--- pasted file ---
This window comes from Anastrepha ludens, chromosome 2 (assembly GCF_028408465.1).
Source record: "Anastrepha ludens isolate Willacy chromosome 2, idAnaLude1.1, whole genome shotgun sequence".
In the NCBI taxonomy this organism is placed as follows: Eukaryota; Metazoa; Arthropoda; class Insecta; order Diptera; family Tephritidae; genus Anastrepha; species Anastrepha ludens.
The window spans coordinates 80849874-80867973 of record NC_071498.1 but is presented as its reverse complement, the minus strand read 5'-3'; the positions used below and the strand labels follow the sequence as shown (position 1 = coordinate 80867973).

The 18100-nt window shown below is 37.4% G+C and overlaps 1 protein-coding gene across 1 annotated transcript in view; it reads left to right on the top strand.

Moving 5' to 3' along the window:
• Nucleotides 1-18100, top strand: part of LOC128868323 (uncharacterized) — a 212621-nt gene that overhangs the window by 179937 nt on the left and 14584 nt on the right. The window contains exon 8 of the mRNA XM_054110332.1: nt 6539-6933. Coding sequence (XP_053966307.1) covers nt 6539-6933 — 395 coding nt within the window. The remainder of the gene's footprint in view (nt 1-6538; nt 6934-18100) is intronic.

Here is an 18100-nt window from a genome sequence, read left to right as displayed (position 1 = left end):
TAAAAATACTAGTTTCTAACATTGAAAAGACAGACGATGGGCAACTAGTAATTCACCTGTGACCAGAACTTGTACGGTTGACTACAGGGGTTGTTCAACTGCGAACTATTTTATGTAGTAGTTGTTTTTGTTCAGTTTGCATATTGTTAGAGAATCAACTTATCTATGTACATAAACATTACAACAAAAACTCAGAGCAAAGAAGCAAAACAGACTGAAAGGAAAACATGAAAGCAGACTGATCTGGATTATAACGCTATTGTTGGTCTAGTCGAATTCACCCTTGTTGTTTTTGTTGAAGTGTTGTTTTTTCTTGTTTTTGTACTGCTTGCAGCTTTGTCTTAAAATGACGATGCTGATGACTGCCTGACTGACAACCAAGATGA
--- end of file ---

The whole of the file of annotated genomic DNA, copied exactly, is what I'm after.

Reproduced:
This window comes from Anastrepha ludens, chromosome 2 (assembly GCF_028408465.1).
Source record: "Anastrepha ludens isolate Willacy chromosome 2, idAnaLude1.1, whole genome shotgun sequence".
In the NCBI taxonomy this organism is placed as follows: Eukaryota; Metazoa; Arthropoda; class Insecta; order Diptera; family Tephritidae; genus Anastrepha; species Anastrepha ludens.
The window spans coordinates 80849874-80867973 of record NC_071498.1 but is presented as its reverse complement, the minus strand read 5'-3'; the positions used below and the strand labels follow the sequence as shown (position 1 = coordinate 80867973).

The 18100-nt window shown below is 37.4% G+C and overlaps 1 protein-coding gene across 1 annotated transcript in view; it reads left to right on the top strand.

Moving 5' to 3' along the window:
• Nucleotides 1-18100, top strand: part of LOC128868323 (uncharacterized) — a 212621-nt gene that overhangs the window by 179937 nt on the left and 14584 nt on the right. The window contains exon 8 of the mRNA XM_054110332.1: nt 6539-6933. Coding sequence (XP_053966307.1) covers nt 6539-6933 — 395 coding nt within the window. The remainder of the gene's footprint in view (nt 1-6538; nt 6934-18100) is intronic.

Here is an 18100-nt window from a genome sequence, read left to right as displayed (position 1 = left end):
TAAAAATACTAGTTTCTAACATTGAAAAGACAGACGATGGGCAACTAGTAATTCACCTGTGACCAGAACTTGTACGGTTGACTACAGGGGTTGTTCAACTGCGAACTATTTTATGTAGTAGTTGTTTTTGTTCAGTTTGCATATTGTTAGAGAATCAACTTATCTATGTACATAAACATTACAACAAAAACTCAGAGCAAAGAAGCAAAACAGACTGAAAGGAAAACATGAAAGCAGACTGATCTGGATTATAACGCTATTGTTGGTCTAGTCGAATTCACCCTTGTTGTTTTTGTTGAAGTGTTGTTTTTTCTTGTTTTTGTACTGCTTGCAGCTTTGTCTTAAAATGACGATGCTGATGACTGCCTGACTGACAACCAAGATGA